MARCH 9, 2012



Copy the link below, and it will be a permanent link to this page that you can post on Facebook, or anywhere else.

March 7, 2012


Mr. Chairman and Commissioners:


 I find myself again having to request that the City Administration and Commission comply with the City Charter and to be open and candid with regard to City business and projects.   In this instance the subject matter is the Marine Stadium/Virginia Key Master Plan Project.  More specifically, my comments relate to the Resolution and Memorandum of Understanding (“MOU”) that are on the Commission’s Agenda for March 8, 2012.


 I have reviewed the Resolution and revised MOU.  I have also gathered a number of other documents relating to this Project and to the proposed MOU among the City, MSEA and Friends of Miami Marine Stadium (“Friends”).  As I wrote in my email to you on January 25, 2012, it is obvious that an arrangement or deal has been made and that the City is again attempting to use MSEA to circumvent the City Charter.   The MOU is skillfully written to hide the obvious fact that the City is giving Friends authority and control over the development of the Stadium and surrounding land area.  MSEA has been added to the MOU simply as window dressing because somebody is under the erroneous belief that the insertion of the MSEA name solves all Charter problems.  MSEA presence in any MOU or Agreement relating to waterfront land does not cure or satisfy Charter requirements and in particular the requirements of Section 3(f)(iii).


 Section 29-B does provide an exemption from competitive bidding if there is a transfer of City land to implement a plan of a governmental agency or instrumentality.  The City’s waterfront land, however, is also governed by Section 3(f)(iii) which does not contain a similar exemption even if a governmental agency or instrumentality is involved.   

If anyone doubts the significance of Section 3(f)(iii) and the fact that it applies in addition to other Charter provisions applicable to a transfer of an interest in City land when City waterfront land is involved,  I invite you to read the Opinion of the Third District Court Appeal in the case entitled Homestead-Miami Speedway, LLC v. City of Miami, 828 So.2d 411 (Fla. 3rd DCA 2002).   It is also noteworthy that the facts involved in the Homestead-Miami Speedway case arose before the citizens voted and approved further restrictions and limitations in Section 3(f)(iii).  The present version applies to both a lease or a contract with a for-profit and a not-for-profit entity.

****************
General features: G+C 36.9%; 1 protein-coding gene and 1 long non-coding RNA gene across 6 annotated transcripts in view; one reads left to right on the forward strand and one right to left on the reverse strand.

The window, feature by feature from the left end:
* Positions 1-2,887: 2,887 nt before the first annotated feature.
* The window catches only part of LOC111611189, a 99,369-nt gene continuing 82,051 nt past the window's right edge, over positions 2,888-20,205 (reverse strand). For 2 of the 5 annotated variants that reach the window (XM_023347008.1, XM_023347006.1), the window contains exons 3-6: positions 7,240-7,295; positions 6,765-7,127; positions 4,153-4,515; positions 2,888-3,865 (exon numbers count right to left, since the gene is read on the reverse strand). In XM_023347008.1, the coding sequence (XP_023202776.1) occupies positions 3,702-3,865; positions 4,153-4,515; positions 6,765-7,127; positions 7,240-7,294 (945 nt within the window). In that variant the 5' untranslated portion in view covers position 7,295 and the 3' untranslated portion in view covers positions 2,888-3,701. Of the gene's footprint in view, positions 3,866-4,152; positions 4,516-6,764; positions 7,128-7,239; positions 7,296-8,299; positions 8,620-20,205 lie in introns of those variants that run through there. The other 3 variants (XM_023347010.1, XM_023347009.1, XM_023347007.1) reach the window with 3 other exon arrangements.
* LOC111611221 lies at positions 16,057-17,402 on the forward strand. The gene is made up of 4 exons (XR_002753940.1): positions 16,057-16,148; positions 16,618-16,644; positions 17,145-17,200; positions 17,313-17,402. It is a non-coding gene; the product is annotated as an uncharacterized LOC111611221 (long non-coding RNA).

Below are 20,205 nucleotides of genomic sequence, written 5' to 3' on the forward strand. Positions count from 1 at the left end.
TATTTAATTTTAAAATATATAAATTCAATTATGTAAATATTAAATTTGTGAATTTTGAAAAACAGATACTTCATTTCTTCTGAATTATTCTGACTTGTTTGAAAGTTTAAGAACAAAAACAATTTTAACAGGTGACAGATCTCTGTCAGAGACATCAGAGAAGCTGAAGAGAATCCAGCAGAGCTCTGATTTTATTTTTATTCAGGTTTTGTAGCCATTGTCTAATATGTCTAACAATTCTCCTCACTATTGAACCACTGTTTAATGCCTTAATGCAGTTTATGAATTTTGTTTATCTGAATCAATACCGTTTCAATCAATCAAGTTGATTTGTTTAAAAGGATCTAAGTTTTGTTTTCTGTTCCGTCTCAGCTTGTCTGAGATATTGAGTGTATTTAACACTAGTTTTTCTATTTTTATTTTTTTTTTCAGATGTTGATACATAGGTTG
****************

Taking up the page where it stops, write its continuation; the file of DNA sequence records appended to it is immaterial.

The proposed MOU is a clear attempt to lay the ground work to ultimately lease all or part of the Miami Marine Stadium Project to Friends and/or its affiliates without complying with the Charter.  The proposed Interlocal Agreement referred to in my earlier email, demonstrates this point.    Reliance upon the Resolution and the MOU also follows the same modus operandi employed by the City when there is an unacknowledged plan that will not comply with the City’s Charter, i.e., Children’s Museum and others.


 As previously mentioned, the proposed Resolution and MOU attempt to the lay the ground work for implementing an undisclosed plan that will circumvent the following Charter requirements, to name a few:


  1. (1)evading procurement methods;

  1. (2)permitting leases and/or subleases for periods of in excess of five years which   is not allowed by 3(f)(iii);

  1. (3)permitting leases to include automatic renewals, which are not permissible under 3(f)(iii);

  1. (4)permitting leases that will not result in the return of fair value to the City based on two or more appraisals, which is required by 3(f)(iii);

A later Interlocal Agreement or lease that does not satisfy the requirements of Section 3(f)(iii) will result in a null and void agreement or lease because 3(f)(iii) also states:   “Any such lease or contract or proposed extension or modification of an existing such lease or contract which does not comply with EACH of the above conditions shall not be valid unless it has first been approved by a majority of the voters of the city.”   


 The heart of the issue boils down to the present failure to be open and candid about City business.  With regard to this failure, I also call your attention to the County’s Citizens’ Bill of Rights which is a part of the County Charter and which is applicable to the City of Miami.   Section (A). 2, Citizens Bill of Rights Miami-Dade County Charter, states:


   Truth in Government.  No County or municipal official or employee shall knowingly furnish false information on any public matter, nor knowingly omit significant facts when giving requested information to members of the public.


The County Charter, Section ( C) contains the remedy for a violation of the Truth in Government provision above:


   Remedies for Violation....  Any public official or employee who is found by the Court to have willfully violated this Article shall forthwith forfeit his office or employment.


 I suggest that the Administration and the Commission withdraw the pending Resolution and Memorandum of Understanding.  This matter should only be brought back when there is an intent to comply with the requirements of the Charter, or a decision is made to present the matter to the citizens for their approval by way of a referendum, which is also an alternative provided by the Charter.  If you prefer to vote on the matter, then I request that you vote NO to the Resolution and MOU.



Grace Solares

I was forwarded a copy of the below letter written by long time activist and Co-Chair of Neighborhood United, Grace Solares last evening, that she sent to the members of the City Commission.

As she stated to the original list that she sent it to, its self explanatory.